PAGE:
Diablo Review

Blizzard's Diablo, winner of GameSpot's PC Game of the Year for 1996, has finally made it onto the PlayStation.

Blizzard's Diablo, winner of GameSpot's PC Game of the Year for 1996, has finally made it onto the PlayStation. On the surface, it almost seems like it would be a more natural home for the old devil, being as it is a sort of glorified Gauntlet. Oh, but it's so much more, which makes us wonder: Can a console system pull off the wonderful array of magic, pyrotechnic lighting effects, and the near-infinite variety of possible games that the PC version made possible with its randomized dungeons, magic items, and monsters - not to mention some of the best death animations in the business? The answer, like the game, is more complex than it seems.

For the uninitiated, here are the basics. On the surface, Diablo is a dungeon-crawling action game. Wander through 15 levels of hack-and-slash glory that offer more immediate thrills than 90 percent of the more modern-looking games out there. First person? Bah. Over-the-shoulder views? Who needs 'em. Diablo gets so much mileage out of a simple, third-person overhead view because of its incredible light sourcing and detailed characters, monsters, and death animations. If you've never seen the winged succubus fall face down in a pool of her own blood... well, you're missing out. And some of these rooms are just teeming with monsters. It's downright frightening when your character is literally swarmed on by a roomful of Death Knights. Luckily, you have at your disposal powerful magic and awesome fighting power. Nothing takes out two-score zombies with quite as much gusto as a dozen simultaneous Firewall spells, each of which is acting as its own light source.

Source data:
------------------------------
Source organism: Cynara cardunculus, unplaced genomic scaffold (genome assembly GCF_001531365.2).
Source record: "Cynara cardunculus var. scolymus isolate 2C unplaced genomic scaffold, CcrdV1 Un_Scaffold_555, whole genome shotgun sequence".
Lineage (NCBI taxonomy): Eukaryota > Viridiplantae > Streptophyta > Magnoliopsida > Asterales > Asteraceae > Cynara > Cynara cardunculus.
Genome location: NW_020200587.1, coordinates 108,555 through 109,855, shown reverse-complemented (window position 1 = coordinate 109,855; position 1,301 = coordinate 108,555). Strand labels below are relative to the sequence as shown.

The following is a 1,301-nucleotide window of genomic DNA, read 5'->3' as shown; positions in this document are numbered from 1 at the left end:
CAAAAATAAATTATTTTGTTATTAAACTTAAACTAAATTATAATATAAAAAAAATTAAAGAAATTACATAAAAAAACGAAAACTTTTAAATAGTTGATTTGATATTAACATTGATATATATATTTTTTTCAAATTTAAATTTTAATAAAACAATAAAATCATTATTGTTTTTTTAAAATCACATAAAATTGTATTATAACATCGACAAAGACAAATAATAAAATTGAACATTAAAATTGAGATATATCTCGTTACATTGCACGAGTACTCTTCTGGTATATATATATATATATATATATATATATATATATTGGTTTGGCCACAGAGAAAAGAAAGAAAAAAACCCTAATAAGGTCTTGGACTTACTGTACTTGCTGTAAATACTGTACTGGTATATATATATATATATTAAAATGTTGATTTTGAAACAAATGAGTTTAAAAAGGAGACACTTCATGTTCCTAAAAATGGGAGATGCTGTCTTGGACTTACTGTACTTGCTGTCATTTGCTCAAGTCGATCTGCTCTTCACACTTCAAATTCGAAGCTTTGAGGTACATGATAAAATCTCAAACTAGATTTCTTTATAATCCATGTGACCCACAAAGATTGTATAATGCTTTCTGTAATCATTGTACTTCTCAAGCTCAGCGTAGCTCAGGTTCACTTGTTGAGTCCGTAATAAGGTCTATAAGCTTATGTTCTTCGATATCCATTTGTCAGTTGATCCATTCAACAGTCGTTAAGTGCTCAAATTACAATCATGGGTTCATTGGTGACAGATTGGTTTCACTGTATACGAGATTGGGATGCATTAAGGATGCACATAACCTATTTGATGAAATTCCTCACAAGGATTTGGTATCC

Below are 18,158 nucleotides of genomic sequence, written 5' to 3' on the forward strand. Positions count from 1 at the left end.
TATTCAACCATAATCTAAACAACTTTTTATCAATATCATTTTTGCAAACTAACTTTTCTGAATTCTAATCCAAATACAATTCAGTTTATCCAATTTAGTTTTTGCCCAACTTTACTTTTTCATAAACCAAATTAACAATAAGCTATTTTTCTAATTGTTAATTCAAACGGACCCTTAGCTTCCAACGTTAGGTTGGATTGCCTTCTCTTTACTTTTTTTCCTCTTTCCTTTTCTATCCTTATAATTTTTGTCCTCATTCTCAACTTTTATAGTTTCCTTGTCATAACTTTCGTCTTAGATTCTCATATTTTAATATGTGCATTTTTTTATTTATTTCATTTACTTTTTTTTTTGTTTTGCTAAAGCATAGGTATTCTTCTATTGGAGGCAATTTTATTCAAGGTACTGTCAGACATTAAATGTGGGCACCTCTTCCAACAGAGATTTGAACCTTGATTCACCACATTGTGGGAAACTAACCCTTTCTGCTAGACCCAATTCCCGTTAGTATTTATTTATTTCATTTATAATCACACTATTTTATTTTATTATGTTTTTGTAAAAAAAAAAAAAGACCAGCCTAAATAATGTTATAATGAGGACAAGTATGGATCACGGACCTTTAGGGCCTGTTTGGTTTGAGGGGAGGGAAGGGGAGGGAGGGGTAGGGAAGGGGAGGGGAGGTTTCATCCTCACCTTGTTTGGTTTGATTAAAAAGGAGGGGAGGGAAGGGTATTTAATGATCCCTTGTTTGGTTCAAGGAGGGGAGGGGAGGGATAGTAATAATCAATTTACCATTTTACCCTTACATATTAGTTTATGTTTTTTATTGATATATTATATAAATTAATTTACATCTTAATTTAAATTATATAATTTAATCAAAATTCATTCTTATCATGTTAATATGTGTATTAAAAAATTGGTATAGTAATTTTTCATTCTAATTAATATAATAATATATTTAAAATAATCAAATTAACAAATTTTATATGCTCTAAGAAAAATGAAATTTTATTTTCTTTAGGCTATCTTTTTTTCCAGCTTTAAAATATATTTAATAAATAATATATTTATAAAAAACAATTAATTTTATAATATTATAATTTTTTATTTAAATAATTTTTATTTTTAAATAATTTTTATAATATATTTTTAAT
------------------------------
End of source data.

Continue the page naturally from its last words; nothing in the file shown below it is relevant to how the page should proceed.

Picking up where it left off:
Beneath the intensity of the action lies all the addictive character development of an RPG. Choose one of three character classes - from the sturdy warrior, to the bow-sniping rogue, to the arcane sorcerer. Work your way from humble beginnings (initially you'll be walking the increasingly tedious path back to town after every couple of fights) to true heights of prestidigitation and valor. You'll gain powerful spells as you go, as well as some of the most varied magic items in RPG history. These are both key to Diablo's amazing power to possess players' lives. Each new spell is more visually overwhelming than the last - witness the glorious and shocking Chain Lightning spell with its hundreds of arcs of electricity - and it's just so hard to turn off the game when the next room might contain the Sapphire Sword of the Heavens.

You see, the power of Diablo lies in its uncanny replay value. The 15 levels of dungeon are randomly generated for each game. That means they're different every time you play the game. This is powerful for a PC game, but for a console it's almost unheard of. The same is true of magic items. There are literally hundreds of combinations of different magical modifiers and miscellaneous attributes, from simple "to hit" bonuses, to stat bonuses, to more obscure powers like life stealing and damage reduction. Put these elements together with the drastically different feel of each of the character classes, and you have replay value of demonic proportions.